Bentonville, Fayetteville, Rogers and Springdale reported a combined revenue of $9.251 million, up 14.1% from a year ago. During the first two months of reports in 2022, the tax revenue was $17.106 million, up 13% from the $15.14 million in the first two months of 2021.
The February report reflects a 1% local tax for the sale of goods and services in December 2021, which creates a two-month lag in the data.
Three of the four cities posted $2 million or more in sales tax revenue. Fayetteville’s revenue totaled $2.7 million, up 11.97% from a year ago. The strong results are also a record for the city, regardless of month. It was the highest revenue reported by the city by more than $228,000 over the prior month.
Fayetteville’s first two months of reports in 2022 show revenue of $5.172 million, up 15.6% from the same period of 2021.
The city of Rogers also had a stellar report this month with sales generated in December producing $2.629 million in revenue, up 14.12% from the year-ago period. Rogers also set a record with revenue topping all revenue earned in any other month by at least $325,000. City officials have budgeted for sales tax gains of 13% this year, after revenue grew 15.6% last year in spite of COVID-19 challenges. With two months of data collected for this calendar year, Rogers is ahead of budget by more than $1,000 during the first two month reports in 2022.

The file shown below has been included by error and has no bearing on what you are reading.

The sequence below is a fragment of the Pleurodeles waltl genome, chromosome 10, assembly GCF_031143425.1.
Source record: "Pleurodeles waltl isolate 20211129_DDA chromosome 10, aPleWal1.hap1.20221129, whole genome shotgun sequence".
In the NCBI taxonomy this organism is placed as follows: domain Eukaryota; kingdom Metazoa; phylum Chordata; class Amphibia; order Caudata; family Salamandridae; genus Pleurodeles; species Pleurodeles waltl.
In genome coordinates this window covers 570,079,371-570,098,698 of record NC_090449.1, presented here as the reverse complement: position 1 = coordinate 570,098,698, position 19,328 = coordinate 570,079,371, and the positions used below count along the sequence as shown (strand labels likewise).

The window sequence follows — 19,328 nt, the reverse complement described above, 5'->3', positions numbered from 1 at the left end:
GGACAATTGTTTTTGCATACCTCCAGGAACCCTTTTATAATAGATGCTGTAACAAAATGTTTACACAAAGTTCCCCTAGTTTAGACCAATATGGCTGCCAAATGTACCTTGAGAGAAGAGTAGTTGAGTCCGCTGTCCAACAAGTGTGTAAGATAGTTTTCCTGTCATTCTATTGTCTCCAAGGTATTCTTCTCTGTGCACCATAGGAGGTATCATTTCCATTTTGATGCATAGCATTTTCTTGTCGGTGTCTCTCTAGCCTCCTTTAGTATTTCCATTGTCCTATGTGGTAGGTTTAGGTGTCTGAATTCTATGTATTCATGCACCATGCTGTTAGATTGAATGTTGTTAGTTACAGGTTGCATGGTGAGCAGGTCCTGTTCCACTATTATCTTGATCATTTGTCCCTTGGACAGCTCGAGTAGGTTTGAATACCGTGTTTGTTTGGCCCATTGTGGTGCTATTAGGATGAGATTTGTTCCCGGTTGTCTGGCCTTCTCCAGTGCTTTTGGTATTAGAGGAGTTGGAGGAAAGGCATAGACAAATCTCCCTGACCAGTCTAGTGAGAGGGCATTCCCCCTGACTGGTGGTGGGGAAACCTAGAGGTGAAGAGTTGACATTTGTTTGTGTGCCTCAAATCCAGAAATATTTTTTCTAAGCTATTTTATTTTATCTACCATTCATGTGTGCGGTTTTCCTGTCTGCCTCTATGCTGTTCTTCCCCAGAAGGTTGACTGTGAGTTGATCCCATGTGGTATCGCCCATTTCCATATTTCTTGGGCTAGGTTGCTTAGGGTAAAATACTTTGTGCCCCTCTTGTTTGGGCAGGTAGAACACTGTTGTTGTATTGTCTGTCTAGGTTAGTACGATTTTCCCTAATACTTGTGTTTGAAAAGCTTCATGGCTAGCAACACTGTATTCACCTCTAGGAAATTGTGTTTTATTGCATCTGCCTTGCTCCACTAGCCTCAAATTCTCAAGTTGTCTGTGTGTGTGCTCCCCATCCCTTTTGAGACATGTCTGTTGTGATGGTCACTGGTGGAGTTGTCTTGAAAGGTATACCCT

Bentonville, the smallest city by population among the four, also had good results. Sales generated in December pushed sales tax revenue in February up 10.03% to $2.032 million. It was only the second time on record that Bentonville has reported sales tax revenue of more than $2 million for a single month. While the February report was a record overall, the other time was in June 2020 with revenue totaling $2.031 million. For the first two reporting months, Bentonville’s sales tax revenue was $3.504 million, down 2.57% from the same period in 2021.
Bentonville Mayor Stephanie Orman has said the city’s sales tax projections for this year are conservative coming off the heels of 28.22% growth last year.
Springdale saw the largest percentage gain in sales tax revenue this month with the February report totaling $1.889 million, up 22.31% from the year-ago period. Springdale is still waiting for its first $2 million month but it came closer in February than any other report thus far. Last year the city posted revenue growth of 15.98%. For the first two reporting months Springdale’s sales tax revenue totaled $3.645 million, up 21% over the year ago period.
Springdale Mayor Doug Sprouse has said the city’s projections for this year are conservative because of risks to the overall economy with inflation and escalating global situations.
Economists said the January retail sales rally was lifted by rising inflation as well as a post-holiday shopping surge with the Consumer Price Index up 7.5% in January compared to the prior year.
“Consumers say they are worried about inflation, but they continue to spend,” PNC’s chief economist Gus Faucher noted to investors this month. “Even taking into account the December decline, retail sales in recent months have been increasing much faster than prices, so households are purchasing larger volumes of goods and services, not just paying higher prices.”
The U.S. consumer confidence index recently declined to a reading of 110.5 as inflationary concerns dampened spending expectations for the future. Economists think this might slow sales tax growth reported in April and beyond. Lynn Franco, senior director of economic indicators at The Conference Board, expects short-term growth prospects to weaken through the first half of the year. She said the number of consumers planning to purchase homes, automobiles, major appliances, and vacations over the next six months also fell.